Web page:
We define Excellence as the outstanding practice in managing the organisation and achieving results. Truly Excellent organisations are those that strive to satisfy their stakeholders by what they achieve, how they achieve it, what they are likely to achieve and the confidence they have that the results will be sustained in the future.
Students are mainly executives (CEOs, senior and middle management positions)
Companies – Nestle, Nuclear Power Station, Neftohim Bourgas, Chelopech Mining.
Management For Organizational Excellence
Library Administration School of management Students Practitioners Organizational excellence Competition Employers Instructors Alumni Technology Political Environmental Economic Social EU
Design for Master's Program Management for Organizational Excellence Education Research Consulting Management for Organizational Excellence Systems Thinking Design Center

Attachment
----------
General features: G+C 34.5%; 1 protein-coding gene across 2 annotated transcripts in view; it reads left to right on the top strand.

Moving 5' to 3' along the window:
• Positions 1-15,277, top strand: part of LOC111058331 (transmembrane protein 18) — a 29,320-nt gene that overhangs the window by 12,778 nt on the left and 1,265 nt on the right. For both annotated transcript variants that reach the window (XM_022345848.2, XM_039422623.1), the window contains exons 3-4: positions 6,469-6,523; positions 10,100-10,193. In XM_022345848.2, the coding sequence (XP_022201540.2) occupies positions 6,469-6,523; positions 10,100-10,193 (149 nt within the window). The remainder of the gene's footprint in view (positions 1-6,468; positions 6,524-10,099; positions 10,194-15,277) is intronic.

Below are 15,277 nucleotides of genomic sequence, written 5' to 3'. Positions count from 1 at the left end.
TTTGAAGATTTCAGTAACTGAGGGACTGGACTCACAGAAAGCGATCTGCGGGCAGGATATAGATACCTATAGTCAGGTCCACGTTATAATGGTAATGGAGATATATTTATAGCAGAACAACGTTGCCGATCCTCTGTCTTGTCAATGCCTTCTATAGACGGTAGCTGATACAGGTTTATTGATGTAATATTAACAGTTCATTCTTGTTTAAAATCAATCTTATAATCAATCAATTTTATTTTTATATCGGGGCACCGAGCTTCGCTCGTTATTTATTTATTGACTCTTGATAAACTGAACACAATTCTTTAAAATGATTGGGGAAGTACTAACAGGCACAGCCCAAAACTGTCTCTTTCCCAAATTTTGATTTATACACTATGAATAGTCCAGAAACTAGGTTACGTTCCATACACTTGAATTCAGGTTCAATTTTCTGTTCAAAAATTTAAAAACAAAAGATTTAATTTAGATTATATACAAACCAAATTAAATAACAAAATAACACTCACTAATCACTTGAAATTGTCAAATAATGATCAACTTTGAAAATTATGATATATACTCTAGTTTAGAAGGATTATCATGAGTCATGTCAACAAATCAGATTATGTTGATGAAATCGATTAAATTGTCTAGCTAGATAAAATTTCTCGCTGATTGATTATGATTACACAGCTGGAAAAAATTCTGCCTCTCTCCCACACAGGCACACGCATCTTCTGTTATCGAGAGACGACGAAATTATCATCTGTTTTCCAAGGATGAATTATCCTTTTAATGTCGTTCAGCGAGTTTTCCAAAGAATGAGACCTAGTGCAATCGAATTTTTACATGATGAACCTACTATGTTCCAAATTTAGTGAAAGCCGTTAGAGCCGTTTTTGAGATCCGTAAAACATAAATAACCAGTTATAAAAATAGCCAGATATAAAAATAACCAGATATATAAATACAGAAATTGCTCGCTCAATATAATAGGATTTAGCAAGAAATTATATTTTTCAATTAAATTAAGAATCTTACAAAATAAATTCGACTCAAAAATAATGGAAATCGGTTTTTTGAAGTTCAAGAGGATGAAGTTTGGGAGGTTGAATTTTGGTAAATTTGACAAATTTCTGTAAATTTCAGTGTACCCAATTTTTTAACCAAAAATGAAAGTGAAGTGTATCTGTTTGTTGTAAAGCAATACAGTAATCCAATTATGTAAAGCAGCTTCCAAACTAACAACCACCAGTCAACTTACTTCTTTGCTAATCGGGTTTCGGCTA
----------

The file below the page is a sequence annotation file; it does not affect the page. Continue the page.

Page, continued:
Structure of Master's Program Management for Organizational Excellence Education Value Skill acquisition Mindset change Action learning Continuous learning
"your people may not have the skills to handle fluid situations. So they do everything in their power to avoid them. It takes a certain mindset and comfort level to deal successfully with risk . That is something that soldiers have long understood. At every military academy, they teach, 'the battle plan is the first casualty of war.' The aphorism means that once the fighting starts, it is almost certain to evolve in a way that no one could foresee.......but if you have the right people , people who have the right mindset , there are specific tools you can use to produce profitable growth.....
Source: Ram Charan, Profitable Growth, (2004)